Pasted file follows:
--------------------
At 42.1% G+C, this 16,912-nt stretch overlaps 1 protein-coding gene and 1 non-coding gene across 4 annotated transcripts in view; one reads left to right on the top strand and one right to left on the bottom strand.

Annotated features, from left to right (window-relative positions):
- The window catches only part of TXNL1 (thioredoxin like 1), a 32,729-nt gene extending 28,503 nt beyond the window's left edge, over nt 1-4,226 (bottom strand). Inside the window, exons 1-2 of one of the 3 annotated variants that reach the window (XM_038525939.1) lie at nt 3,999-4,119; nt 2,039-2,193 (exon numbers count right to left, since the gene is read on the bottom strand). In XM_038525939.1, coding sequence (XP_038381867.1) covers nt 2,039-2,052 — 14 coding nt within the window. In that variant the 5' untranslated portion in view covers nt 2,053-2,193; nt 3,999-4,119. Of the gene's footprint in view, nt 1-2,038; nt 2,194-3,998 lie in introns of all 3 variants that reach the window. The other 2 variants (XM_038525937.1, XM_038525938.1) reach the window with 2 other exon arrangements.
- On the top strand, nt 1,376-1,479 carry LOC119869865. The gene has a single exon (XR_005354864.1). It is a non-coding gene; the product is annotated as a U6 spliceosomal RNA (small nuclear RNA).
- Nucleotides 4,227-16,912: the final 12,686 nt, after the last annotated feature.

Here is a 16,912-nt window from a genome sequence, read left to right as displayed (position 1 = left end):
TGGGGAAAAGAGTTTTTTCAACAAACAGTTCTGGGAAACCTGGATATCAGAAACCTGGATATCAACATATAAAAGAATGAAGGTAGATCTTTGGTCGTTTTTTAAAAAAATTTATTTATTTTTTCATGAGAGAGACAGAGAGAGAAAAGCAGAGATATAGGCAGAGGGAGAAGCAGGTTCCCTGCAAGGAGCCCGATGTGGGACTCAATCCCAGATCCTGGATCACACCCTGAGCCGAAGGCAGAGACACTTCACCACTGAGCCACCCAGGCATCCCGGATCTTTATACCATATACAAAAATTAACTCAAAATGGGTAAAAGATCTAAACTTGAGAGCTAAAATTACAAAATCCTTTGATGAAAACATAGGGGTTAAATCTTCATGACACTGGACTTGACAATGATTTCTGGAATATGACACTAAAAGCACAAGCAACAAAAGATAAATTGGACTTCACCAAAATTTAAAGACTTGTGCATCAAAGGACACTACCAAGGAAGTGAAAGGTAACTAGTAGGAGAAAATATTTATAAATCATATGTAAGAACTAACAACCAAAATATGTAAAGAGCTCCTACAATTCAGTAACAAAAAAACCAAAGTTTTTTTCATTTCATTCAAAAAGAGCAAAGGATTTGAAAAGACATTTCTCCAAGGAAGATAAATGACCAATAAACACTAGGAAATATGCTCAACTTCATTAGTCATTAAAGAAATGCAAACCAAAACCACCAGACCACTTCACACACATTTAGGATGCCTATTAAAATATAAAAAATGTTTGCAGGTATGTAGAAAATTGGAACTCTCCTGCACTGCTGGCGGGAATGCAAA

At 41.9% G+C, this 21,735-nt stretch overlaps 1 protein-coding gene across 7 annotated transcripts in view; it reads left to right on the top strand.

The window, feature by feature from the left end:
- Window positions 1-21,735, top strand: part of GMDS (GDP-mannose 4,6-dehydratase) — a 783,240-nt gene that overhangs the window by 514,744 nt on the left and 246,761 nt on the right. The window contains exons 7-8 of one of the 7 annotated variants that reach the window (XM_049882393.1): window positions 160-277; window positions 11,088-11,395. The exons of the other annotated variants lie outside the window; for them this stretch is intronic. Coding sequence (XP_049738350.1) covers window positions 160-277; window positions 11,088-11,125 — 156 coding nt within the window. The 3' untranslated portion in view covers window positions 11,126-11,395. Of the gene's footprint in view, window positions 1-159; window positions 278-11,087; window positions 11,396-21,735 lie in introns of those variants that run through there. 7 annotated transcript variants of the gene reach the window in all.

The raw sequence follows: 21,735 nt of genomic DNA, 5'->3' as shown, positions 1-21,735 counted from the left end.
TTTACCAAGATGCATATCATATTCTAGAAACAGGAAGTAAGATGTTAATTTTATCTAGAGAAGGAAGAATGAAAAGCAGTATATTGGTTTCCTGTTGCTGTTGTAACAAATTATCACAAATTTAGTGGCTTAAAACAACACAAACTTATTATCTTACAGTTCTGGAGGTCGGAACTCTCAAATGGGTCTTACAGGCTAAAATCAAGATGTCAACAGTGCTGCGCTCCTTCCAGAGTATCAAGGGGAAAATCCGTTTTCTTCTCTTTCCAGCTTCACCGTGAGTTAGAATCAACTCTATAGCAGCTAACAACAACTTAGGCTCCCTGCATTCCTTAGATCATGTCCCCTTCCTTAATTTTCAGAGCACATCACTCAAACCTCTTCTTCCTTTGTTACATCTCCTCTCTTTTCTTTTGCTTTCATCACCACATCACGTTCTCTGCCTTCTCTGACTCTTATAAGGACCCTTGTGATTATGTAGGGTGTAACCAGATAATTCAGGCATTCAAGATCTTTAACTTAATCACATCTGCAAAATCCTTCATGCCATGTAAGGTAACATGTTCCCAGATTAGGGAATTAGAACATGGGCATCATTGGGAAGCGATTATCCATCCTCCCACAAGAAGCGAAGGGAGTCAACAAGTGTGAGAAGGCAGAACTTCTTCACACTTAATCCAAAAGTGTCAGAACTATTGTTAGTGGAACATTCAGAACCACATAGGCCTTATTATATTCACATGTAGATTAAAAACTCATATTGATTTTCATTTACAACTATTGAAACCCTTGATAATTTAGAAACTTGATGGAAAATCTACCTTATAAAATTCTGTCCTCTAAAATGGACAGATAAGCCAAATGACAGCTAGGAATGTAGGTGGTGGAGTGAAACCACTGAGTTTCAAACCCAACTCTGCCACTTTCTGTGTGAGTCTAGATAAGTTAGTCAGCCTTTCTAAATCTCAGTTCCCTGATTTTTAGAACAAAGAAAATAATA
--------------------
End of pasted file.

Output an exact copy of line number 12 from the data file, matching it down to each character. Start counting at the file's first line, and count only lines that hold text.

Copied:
TTTACCAAGATGCATATCATATTCTAGAAACAGGAAGTAAGATGTTAATTTTATCTAGAGAAGGAAGAATGAAAAGCAGTATATTGGTTTCCTGTTGCTGTTGTAACAAATTATCACAAATTTAGTGGCTTAAAACAACACAAACTTATTATCTTACAGTTCTGGAGGTCGGAACTCTCAAATGGGTCTTACAGGCTAAAATCAAGATGTCAACAGTGCTGCGCTCCTTCCAGAGTATCAAGGGGAAAATCCGTTTTCTTCTCTTTCCAGCTTCACCGTGAGTTAGAATCAACTCTATAGCAGCTAACAACAACTTAGGCTCCCTGCATTCCTTAGATCATGTCCCCTTCCTTAATTTTCAGAGCACATCACTCAAACCTCTTCTTCCTTTGTTACATCTCCTCTCTTTTCTTTTGCTTTCATCACCACATCACGTTCTCTGCCTTCTCTGACTCTTATAAGGACCCTTGTGATTATGTAGGGTGTAACCAGATAATTCAGGCATTCAAGATCTTTAACTTAATCACATCTGCAAAATCCTTCATGCCATGTAAGGTAACATGTTCCCAGATTAGGGAATTAGAACATGGGCATCATTGGGAAGCGATTATCCATCCTCCCACAAGAAGCGAAGGGAGTCAACAAGTGTGAGAAGGCAGAACTTCTTCACACTTAATCCAAAAGTGTCAGAACTATTGTTAGTGGAACATTCAGAACCACATAGGCCTTATTATATTCACATGTAGATTAAAAACTCATATTGATTTTCATTTACAACTATTGAAACCCTTGATAATTTAGAAACTTGATGGAAAATCTACCTTATAAAATTCTGTCCTCTAAAATGGACAGATAAGCCAAATGACAGCTAGGAATGTAGGTGGTGGAGTGAAACCACTGAGTTTCAAACCCAACTCTGCCACTTTCTGTGTGAGTCTAGATAAGTTAGTCAGCCTTTCTAAATCTCAGTTCCCTGATTTTTAGAACAAAGAAAATAATA